Lamont Cranston (Rod La Rocque), amateur criminologist and detective, with a daily radio program, sponsored by the Daily Classic newspaper, has developed a friendly feud that sometimes ... See full summary »
Rod La Rocque,
Thomas E. Jackson
J. D. Everleigh, a wealthy American, purchases a rare stamp in London from Geoffrey Blake, who says he represents Robert Coburn, a stamp agent. Everleigh begins to suspect the stamp is a ... See full summary »
Sherlock Holmes takes a vacation and visits his old friend Sir Henry Baskerville. His vacation ends when he suddenly finds himself in the middle of a double-murder mystery. Now he's got to ... See full summary »
When the fabled Star of Rhodesia diamond is stolen on a London to Edinburgh train and the son of its owner is murdered, Sherlock Holmes must discover which of his suspicious fellow passengers is responsible.
During WWII several murders occur at a convalescent home where Dr. Watson has volunteered his services. He summons Holmes for help and the master detective proceeds to solve the crime from ... See full summary »
An artist's daughter becomes suspicious when new paintings by her supposedly dead father begin turning up in New York. When a gallery owner is murdered, the Falcon and Miss Wade head for ... See full summary »
Holmes and Watson on a transatlantic ocean liner escorting Nikolas, heir to a foreign throne. Also on board are a number of assassins, plotting against their sovereign. Written by
Herman Seifer <firstname.lastname@example.org>
Dr Watson discovers an automatic pistol in a lady passenger's handbag. He consistently refers to the handgun as a revolver. As an ex-Army officer Watson, no matter how daft, would never make such a mistake. See more »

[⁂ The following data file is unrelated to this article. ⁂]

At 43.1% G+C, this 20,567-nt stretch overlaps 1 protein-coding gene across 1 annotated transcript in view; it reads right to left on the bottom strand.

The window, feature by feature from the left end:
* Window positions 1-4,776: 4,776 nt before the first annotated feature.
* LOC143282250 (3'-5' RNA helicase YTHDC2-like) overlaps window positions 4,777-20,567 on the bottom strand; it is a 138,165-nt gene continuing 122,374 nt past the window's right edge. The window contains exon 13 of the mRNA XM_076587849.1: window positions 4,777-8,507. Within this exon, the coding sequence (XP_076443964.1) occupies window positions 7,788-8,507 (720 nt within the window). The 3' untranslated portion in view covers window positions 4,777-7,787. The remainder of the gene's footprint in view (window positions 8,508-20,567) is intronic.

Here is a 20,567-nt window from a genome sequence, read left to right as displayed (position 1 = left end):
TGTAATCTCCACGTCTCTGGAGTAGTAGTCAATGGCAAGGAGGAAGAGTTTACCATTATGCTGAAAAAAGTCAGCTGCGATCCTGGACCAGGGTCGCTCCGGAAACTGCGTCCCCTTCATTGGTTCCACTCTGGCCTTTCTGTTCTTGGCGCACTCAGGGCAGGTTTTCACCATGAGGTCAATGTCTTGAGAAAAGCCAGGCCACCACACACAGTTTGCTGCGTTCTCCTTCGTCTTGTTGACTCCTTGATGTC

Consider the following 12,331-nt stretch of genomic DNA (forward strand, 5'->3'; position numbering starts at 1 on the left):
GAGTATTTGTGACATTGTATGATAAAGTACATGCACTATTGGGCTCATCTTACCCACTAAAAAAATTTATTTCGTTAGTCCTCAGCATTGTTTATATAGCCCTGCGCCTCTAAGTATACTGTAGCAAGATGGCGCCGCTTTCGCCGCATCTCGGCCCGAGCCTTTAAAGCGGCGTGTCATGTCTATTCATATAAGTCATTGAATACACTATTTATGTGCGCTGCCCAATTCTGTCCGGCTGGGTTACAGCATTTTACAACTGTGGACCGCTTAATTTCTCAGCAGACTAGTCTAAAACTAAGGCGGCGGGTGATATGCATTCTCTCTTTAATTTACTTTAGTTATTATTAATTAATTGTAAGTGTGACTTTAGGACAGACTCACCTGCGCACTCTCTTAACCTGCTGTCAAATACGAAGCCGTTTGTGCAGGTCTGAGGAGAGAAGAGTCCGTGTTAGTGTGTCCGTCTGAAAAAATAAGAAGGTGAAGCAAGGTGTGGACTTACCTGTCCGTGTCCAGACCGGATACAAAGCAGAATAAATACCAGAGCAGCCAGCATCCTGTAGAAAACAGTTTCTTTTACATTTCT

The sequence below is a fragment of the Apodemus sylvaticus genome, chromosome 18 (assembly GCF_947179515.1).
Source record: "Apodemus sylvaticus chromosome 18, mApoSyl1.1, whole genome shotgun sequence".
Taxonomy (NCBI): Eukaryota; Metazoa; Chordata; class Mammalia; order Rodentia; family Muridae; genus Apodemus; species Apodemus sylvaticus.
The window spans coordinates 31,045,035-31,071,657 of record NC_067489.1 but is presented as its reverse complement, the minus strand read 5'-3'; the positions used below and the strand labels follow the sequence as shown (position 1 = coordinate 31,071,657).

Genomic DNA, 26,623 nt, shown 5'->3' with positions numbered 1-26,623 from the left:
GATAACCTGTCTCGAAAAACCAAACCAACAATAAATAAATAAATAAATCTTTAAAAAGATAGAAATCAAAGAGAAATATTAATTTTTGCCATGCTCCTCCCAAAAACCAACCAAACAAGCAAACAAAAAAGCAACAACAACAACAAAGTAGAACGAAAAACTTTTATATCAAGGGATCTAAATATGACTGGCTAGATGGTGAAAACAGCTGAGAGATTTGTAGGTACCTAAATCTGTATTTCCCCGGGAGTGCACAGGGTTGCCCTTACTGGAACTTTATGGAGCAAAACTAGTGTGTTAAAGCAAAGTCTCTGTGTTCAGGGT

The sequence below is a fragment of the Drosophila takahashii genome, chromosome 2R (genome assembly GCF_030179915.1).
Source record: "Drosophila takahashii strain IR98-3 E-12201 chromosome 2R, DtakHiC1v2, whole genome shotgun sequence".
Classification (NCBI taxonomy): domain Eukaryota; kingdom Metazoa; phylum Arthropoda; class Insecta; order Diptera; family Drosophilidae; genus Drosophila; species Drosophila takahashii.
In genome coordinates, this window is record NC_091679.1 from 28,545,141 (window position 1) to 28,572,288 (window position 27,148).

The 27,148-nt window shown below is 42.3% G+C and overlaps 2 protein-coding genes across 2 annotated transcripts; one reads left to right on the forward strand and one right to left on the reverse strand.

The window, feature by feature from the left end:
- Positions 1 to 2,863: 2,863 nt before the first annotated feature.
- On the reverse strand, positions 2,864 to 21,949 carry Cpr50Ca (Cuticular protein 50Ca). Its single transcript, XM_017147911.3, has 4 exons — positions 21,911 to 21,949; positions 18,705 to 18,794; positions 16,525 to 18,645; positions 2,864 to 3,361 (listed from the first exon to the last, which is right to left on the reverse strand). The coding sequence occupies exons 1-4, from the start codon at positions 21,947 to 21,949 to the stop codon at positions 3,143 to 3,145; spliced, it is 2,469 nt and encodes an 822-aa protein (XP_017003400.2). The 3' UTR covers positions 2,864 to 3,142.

Lesser entry in the series, but still worth seeing
I've seen nearly all of Universal's Sherlock Holmes series by now, and have found that the level of quality doesn't vary too much between each instalment. Every entry in the series is worth watching, and I haven't seen any that I would describe as 'bad'. Pursuit to Algiers fits into this equation snugly, but even so; it's definitely one of the lesser Holmes mysteries. It does feature most of what makes the series great beyond the central plot line - such as a great performance from both the leads, a constant stream of intrigue and some great dialogue; but the actual mystery itself is rather lazy. It simply follows Holmes and Watson looking after a prince onboard a ship full of assassins. Adding to this is the fact that the sets are fairly samey, which doesn't help the film as it a few changes of scenery wouldn't have gone amiss. The film seems to know that it isn't the greatest of Holmes mysteries as well; and this translates to the screen. Holmes himself doesn't appear in the film for a proportion of the running time, which is never good when he's the main reason people are watching; and as good as Nigel Bruce is, he's not enough to carry a film about the great literary detective all on his own. I much prefer it when LeStrade features as well. Still, despite it's bad points, Pursuit to Algiers is a worthy yarn and still worth seeing for fans of these films.
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